During the biennial’s second season, biennial plant growth completes with the formation of flowers, fruit and seeds. The stem of the biennial will elongate or “bolt.” Following this second season, many biennials reseed and then the plant usually dies.
Biennial Plant Information
Some biennials require vernalization or cold treatment before they will bloom. Flowering may also be brought about by the application of gibberellins plant hormones, but is rarely done in commercial settings.
When vernalization occurs, a biennial plant may complete its entire life cycle, from germination to seed production, in one short growing season; three or four months instead of two years. This most commonly affects some vegetable or flower seedlings that were exposed to cold temperatures before they were planted in the garden.
Other than cold temperatures, extremes such as drought can shorten the biennial’s life cycle and compress two seasons into a year. Some regions may then, typically, treat biennials as annuals. What may be grown as a biennial in Portland, Oregon, for example, with a fairly temperate climate, would likely be treated as an annual in Portland, Maine, which has far more severe temperature extremes.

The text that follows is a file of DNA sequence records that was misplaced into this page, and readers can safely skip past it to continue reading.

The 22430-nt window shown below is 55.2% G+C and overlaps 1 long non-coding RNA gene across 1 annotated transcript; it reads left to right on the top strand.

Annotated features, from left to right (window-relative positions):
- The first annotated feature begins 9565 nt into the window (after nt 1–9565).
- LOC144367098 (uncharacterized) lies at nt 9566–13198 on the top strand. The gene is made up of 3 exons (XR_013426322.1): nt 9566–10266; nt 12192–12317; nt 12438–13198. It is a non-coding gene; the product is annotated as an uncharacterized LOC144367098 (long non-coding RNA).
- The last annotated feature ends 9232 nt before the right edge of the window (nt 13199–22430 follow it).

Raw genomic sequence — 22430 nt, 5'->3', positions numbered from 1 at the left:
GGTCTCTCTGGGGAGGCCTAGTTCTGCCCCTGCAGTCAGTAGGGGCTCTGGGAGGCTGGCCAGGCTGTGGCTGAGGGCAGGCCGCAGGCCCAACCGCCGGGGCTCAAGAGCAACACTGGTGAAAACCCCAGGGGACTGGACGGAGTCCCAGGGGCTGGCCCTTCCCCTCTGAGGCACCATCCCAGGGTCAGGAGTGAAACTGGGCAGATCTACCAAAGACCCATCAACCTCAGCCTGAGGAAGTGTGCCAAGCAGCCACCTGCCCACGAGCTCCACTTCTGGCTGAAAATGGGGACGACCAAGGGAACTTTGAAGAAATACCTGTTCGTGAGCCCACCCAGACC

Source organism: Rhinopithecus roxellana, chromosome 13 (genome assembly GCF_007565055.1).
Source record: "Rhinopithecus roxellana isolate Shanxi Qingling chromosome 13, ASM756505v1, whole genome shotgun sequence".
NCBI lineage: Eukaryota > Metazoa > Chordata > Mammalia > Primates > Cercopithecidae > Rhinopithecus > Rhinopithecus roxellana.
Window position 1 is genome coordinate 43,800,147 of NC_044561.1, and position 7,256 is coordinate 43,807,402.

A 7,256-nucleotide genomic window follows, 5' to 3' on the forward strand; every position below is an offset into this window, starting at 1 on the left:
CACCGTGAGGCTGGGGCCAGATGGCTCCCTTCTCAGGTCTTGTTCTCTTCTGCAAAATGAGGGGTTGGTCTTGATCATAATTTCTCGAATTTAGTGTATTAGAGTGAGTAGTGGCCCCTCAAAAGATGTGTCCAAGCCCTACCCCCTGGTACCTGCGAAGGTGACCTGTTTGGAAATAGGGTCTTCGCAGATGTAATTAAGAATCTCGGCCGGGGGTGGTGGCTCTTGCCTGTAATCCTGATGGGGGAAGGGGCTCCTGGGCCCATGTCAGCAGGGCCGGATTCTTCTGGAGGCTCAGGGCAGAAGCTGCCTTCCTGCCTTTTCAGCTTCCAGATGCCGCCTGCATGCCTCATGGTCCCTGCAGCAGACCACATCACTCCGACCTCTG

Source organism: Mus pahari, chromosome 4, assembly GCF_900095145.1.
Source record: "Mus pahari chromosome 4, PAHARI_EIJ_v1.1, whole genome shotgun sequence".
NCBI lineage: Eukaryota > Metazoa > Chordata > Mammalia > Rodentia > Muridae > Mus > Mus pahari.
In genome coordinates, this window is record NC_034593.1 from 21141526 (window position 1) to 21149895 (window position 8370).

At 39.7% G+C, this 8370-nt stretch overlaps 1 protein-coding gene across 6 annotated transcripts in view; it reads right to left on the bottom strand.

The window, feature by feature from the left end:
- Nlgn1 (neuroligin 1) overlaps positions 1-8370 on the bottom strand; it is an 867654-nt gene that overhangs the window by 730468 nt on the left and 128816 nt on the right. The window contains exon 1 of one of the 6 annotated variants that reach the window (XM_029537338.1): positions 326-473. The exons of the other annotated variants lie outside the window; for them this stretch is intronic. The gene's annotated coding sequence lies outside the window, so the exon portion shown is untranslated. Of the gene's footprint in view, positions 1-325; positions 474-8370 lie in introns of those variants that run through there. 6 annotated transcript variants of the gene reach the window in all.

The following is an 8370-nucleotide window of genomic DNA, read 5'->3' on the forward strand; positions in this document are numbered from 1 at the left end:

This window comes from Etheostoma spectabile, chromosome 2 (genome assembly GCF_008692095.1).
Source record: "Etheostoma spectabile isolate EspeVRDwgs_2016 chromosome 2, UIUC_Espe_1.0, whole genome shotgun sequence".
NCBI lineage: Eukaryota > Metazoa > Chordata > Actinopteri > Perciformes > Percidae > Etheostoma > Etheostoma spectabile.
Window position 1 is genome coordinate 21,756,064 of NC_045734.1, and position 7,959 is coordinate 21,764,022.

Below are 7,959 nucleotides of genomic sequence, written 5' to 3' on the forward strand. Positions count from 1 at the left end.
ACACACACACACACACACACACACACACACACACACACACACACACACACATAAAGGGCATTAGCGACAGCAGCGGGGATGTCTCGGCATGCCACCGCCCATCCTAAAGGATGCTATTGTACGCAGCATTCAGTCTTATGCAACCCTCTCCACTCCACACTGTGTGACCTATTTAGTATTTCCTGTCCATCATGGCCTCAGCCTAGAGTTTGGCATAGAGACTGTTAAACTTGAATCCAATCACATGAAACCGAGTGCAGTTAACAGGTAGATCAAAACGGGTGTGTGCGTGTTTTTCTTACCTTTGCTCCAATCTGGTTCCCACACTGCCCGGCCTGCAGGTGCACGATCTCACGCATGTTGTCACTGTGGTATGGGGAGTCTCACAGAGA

Biennials in the Garden
There are many fewer biennials than perennial or annual plants, with most of them being types of vegetables. Keep in mind that those biennials, whose purpose is for flowers, fruits or seeds, need to be grown for two years. Climatic conditions in your area which are unseasonably cold, with lengthy periods of frost or cold snaps, affect whether the plant will be a biennial or an annual, or even if a perennial appears to be a biennial.
Examples of biennials include:
Strictly vegetarian, an average adult deer can eat between 4 and 6 pounds of food per day. Not only are they big eaters, they aren’t the slightest bit picky. Deer eat over 500 different varieties of plants, but, if they’re really hungry, they’ll eat just about anything in the garden or landscape.